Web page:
Changes to Superannuation Reporting.

There appears to be some welcome changes into how superannuation funds will be scrutinised in the future, hopefully as early as July 2021.

The government is working on making funds more transparent in an attempt to expose those making poor returns for those contributing to them.  The Australian Prudential Regulatory Authority (APRA) will be responsible for testing each fund and any fund that fails the test two years in a row will not be allowed to take on new members.  The testing will be carried out over a rolling eight-year period to smooth out any unusual performances by funds.

The funds will also be more accountable to their members in much the same way ASX listed companies must be to their shareholders.  Details that will need to be disclosed in the proposed changes include: political donations, marketing expenditure, sponsorships, remuneration to executives and payment to industry bodies, trade associations or related parties.

An annual general meeting to face members may also be on the agenda, again, much like publicly listed companies.

A welcome change for super contributors will be the ability to take one superannuation fund from employer to employer, without having to create new accounts that some employers insist on.  This could have a dramatic effect on industry based super funds which have strong ties to unions.

The Productivity Commission has been working on how the testing will be done and Treasury is confident that the methodology will be right.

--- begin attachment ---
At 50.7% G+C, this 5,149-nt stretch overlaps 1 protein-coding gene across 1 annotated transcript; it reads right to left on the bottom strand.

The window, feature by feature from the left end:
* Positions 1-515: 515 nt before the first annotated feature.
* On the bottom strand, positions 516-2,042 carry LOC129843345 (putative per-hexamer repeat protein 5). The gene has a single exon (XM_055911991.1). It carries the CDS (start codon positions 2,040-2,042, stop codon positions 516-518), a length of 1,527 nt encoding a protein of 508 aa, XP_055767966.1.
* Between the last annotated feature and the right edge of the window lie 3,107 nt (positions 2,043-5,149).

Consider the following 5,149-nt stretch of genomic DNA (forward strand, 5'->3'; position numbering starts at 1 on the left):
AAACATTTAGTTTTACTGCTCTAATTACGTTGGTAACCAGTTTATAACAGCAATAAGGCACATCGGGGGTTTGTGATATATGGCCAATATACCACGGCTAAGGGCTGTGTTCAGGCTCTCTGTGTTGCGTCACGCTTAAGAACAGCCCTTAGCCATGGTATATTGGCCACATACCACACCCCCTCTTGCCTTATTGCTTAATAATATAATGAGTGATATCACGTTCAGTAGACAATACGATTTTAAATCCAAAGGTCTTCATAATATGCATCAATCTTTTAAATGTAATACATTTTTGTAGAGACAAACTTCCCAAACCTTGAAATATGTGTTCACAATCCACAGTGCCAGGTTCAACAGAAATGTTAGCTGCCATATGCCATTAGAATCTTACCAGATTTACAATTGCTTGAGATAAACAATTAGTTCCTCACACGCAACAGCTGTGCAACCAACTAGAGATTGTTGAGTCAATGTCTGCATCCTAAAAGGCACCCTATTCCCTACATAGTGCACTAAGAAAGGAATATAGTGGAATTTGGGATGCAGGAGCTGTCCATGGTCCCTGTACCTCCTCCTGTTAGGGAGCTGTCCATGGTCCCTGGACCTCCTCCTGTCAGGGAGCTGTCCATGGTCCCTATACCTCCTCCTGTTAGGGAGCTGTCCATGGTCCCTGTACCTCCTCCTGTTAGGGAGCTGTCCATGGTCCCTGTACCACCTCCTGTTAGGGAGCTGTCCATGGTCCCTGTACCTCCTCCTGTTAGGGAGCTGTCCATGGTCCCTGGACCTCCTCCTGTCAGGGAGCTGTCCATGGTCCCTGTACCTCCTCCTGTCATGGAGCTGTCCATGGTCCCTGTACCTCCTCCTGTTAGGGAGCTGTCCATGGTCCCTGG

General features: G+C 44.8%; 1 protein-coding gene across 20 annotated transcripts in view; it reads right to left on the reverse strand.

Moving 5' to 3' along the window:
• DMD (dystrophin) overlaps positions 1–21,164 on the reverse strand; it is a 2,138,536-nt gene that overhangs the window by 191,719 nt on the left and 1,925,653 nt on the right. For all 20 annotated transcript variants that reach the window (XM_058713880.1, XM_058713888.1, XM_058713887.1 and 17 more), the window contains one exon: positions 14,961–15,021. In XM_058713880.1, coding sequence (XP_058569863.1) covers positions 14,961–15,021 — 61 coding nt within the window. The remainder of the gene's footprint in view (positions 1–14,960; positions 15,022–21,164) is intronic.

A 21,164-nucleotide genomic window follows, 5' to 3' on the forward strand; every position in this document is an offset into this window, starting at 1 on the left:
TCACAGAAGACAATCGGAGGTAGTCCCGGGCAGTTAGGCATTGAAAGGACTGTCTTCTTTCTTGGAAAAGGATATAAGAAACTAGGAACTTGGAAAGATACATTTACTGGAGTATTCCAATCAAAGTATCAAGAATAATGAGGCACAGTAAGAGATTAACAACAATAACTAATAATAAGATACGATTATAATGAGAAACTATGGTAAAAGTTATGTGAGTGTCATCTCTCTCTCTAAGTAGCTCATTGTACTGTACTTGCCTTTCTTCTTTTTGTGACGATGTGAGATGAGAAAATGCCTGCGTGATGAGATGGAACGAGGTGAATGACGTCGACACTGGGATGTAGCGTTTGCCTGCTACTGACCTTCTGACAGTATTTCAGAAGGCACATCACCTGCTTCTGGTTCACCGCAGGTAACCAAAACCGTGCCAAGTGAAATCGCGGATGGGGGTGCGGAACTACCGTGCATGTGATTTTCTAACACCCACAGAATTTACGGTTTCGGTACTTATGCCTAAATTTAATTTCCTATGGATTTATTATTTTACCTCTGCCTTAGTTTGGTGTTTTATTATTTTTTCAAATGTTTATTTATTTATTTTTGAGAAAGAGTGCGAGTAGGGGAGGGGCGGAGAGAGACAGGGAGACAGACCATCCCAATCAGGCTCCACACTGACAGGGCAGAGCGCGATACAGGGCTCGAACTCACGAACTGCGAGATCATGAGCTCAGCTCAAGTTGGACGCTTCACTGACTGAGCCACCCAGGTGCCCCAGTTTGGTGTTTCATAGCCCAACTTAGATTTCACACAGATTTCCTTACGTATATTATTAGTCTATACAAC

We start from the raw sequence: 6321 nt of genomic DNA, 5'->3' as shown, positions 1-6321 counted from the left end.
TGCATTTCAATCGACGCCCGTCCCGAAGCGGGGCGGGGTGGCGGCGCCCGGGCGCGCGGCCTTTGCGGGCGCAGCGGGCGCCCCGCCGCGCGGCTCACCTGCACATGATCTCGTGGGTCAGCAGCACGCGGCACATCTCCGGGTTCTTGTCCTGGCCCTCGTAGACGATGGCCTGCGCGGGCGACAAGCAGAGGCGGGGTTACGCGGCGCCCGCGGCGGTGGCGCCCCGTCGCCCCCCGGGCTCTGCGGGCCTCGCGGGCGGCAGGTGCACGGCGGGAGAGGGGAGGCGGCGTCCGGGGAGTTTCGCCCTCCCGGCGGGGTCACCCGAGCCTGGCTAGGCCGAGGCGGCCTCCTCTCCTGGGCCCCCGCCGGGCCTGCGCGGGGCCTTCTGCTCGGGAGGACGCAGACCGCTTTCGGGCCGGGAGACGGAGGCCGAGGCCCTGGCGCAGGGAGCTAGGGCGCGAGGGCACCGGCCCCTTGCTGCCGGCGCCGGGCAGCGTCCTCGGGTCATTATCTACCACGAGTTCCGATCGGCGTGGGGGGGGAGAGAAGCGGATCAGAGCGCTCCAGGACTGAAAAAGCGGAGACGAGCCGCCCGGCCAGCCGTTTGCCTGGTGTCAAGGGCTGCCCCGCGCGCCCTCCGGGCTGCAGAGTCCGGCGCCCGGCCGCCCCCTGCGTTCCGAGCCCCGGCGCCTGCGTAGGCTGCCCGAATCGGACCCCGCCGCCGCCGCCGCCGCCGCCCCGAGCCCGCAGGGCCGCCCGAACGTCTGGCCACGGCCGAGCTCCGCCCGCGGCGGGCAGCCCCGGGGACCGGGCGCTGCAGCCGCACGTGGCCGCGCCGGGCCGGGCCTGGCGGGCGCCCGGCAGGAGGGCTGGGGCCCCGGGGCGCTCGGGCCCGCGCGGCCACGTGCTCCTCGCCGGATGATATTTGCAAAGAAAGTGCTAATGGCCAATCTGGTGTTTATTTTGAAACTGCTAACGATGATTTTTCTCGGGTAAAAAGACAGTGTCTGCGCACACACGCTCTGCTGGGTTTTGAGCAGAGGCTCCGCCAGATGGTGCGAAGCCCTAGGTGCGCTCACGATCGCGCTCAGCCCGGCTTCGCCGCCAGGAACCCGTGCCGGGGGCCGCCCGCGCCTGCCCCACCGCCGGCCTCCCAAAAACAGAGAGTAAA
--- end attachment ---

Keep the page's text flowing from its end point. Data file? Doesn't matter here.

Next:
An issue that will need to be addressed will be the complexity of the reporting system that the funds will be required to do.  Fund members’ eyes could roll back in their head if standard financial reports are issued for them to consume.  A simple reporting system that is easy to read and understand for those that don’t have a financial background will be required if it is to have any meaning.

Another change that should be welcomed by fund members will be the requirement for funds to act in the “best financial interests” of its members.  Previously they only had to act in “the best interest”, which was far too broad a term for it to be truly meaningful.

But what about the government’s responsibility to those contributing to funds?

The maximum someone can contribute to a fund in one financial year is $25,000, after which they are taxed heavily for any additional funds deposited.  If we take a fund member who is approaching retirement, has no debt and accumulating cash in a bank account, why can’t they contribute more?

Currently, banks are offering virtually no return on deposits when compared to even a conservative superannuation fund.  What if the member could salary sacrifice a large portion of their salary into their fund and exceed the $25,000 threshold?  The government could still tax the excess but at a modest level compared to what it is now, and the person would be receiving far greater returns than what the bank is offering.

Afterall, one of the ideas of superannuation is for the person to fund their own retirement without having to rely on any government welfare to get them through.  The long-term savings for the government could be immense for a little pain in the present.  They could limit the pain by only making this option available to those over 60 who are approaching retirement age and more likely to have disposable income that they would like to use to secure their financial future.

Of course, there is also argument about the current and future levels of super contributions by employers.  Some want the level increased at a quicker rate than what is being forecast while others don’t want it increased at all.  For most the argument is about which option is going to be best for them.